By Monica Kreindel
When I was young I could give my grapes to anyone, and anyone could take. Four for my preschool teacher, two for each friend in my class. Ten for my stuffed tiger, fifty for my mother. And everybody wanted one.
Soon the grapes started to ripen: no longer small, young, green grapes. Those, anyone could have; but these were new, brightly colored, and I had less. Now one for a best friend, two for the first boy I loved. I gave two, he took nine.
Everyone’s grapes change. Into Reisling grapes or Cabernet Sauvignon. Champagne grapes or mold. They were never too close to the sun or simply a plain red grape.
There are Reislings sweet as white wines, and Champagne grapes at every party. No one could get enough. Eaten everywhere, taken everywhere, loved everywhere.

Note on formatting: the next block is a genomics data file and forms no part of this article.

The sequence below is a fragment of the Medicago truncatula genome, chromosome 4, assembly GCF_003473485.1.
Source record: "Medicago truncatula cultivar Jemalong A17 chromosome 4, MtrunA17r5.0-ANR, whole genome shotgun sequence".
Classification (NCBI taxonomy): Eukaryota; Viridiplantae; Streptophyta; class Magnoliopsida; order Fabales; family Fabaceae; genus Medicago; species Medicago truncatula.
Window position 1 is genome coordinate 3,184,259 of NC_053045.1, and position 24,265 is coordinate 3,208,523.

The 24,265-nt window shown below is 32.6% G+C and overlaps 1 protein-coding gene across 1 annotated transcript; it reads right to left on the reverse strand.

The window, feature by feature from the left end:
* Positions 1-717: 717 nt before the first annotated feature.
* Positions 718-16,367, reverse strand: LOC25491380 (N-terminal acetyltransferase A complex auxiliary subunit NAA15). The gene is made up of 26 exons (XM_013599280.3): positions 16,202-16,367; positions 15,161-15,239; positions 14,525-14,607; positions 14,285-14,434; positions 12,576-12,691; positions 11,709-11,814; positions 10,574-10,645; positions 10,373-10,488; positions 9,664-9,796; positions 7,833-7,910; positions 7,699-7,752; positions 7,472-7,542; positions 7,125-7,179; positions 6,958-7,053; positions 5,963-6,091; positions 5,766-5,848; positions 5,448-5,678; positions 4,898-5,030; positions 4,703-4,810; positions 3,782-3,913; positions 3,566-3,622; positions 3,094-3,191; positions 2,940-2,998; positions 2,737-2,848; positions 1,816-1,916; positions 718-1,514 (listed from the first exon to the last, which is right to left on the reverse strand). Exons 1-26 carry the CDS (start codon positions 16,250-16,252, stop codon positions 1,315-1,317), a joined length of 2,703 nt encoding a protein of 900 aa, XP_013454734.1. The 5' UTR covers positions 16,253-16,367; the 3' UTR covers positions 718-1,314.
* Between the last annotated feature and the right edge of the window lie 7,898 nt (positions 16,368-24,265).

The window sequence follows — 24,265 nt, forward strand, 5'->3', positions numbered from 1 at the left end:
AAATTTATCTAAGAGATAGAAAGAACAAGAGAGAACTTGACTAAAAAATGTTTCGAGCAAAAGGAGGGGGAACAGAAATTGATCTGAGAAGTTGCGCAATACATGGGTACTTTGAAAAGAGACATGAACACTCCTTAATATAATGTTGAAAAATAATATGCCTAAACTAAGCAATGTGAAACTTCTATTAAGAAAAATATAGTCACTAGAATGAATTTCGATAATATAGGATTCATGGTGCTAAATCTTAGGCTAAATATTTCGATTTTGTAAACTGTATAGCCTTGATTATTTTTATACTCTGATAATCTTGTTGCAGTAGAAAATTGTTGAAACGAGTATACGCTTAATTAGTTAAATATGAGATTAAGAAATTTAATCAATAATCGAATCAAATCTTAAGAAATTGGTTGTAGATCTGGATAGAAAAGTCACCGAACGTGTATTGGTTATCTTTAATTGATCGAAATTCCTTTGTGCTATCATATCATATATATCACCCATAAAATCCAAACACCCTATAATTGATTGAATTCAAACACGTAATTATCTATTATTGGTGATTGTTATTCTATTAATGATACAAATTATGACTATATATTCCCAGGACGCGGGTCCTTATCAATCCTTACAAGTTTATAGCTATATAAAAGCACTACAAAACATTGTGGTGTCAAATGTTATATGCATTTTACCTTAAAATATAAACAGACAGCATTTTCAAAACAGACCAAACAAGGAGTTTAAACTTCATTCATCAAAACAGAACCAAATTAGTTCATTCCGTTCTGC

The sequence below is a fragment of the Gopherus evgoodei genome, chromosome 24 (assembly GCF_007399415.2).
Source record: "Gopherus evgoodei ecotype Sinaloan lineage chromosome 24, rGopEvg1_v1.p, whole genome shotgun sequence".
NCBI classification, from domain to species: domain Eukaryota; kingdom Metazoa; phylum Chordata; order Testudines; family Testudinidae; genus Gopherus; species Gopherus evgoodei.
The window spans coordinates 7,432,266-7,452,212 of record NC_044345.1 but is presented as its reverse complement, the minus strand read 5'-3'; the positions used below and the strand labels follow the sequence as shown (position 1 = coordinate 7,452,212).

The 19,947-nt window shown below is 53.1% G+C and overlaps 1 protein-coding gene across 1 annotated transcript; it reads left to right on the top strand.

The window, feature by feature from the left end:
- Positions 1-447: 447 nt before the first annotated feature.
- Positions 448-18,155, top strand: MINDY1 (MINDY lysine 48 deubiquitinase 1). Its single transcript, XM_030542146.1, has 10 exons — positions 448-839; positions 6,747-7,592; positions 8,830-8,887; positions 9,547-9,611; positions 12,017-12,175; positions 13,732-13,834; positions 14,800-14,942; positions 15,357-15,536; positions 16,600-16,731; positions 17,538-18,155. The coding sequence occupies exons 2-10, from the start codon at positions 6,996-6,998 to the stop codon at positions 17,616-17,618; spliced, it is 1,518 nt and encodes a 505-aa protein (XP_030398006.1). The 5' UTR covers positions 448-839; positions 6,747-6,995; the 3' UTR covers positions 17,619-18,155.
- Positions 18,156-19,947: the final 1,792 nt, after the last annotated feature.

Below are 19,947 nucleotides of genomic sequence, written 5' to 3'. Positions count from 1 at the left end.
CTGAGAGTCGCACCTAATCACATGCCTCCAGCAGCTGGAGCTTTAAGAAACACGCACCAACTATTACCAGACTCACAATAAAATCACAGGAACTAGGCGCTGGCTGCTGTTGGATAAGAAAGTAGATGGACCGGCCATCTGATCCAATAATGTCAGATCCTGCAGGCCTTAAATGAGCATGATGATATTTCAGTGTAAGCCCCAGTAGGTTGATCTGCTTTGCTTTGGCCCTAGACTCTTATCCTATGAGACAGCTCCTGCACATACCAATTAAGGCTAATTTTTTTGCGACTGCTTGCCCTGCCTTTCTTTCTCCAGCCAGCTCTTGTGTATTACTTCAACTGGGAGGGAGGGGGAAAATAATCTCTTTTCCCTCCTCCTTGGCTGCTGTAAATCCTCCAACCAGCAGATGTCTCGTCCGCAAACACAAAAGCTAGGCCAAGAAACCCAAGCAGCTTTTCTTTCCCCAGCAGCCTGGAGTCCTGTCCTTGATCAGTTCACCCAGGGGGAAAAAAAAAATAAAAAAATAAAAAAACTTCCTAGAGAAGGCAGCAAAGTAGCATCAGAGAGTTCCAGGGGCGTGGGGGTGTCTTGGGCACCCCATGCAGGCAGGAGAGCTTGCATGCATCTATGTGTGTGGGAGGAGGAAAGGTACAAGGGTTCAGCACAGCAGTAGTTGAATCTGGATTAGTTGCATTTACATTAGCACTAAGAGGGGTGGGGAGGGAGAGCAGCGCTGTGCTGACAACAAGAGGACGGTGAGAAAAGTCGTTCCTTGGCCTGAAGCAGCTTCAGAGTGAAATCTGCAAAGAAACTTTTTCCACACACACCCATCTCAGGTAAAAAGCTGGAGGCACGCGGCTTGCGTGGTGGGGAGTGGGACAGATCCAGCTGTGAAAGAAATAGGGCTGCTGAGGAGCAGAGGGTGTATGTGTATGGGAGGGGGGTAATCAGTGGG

The jelly and fresh grapes were common, but not decadent. Well-known and well-liked, fresh grapes always had oranges, apples, carrots. Jelly grapes will always have bread, peanut butter, and toast. Unless they mold, of course they’ll be eaten.
Instead, I grew withered, small, and dry. Thrown away uneaten in lunches, packed together, trapped in a box. Wholesome, healthful, even decent in oatmeal.
It’s so easy for people to drink wine, make a jelly sandwich, enjoy fresh grapes, and sip champagne.
I want someone to eat my raisins.
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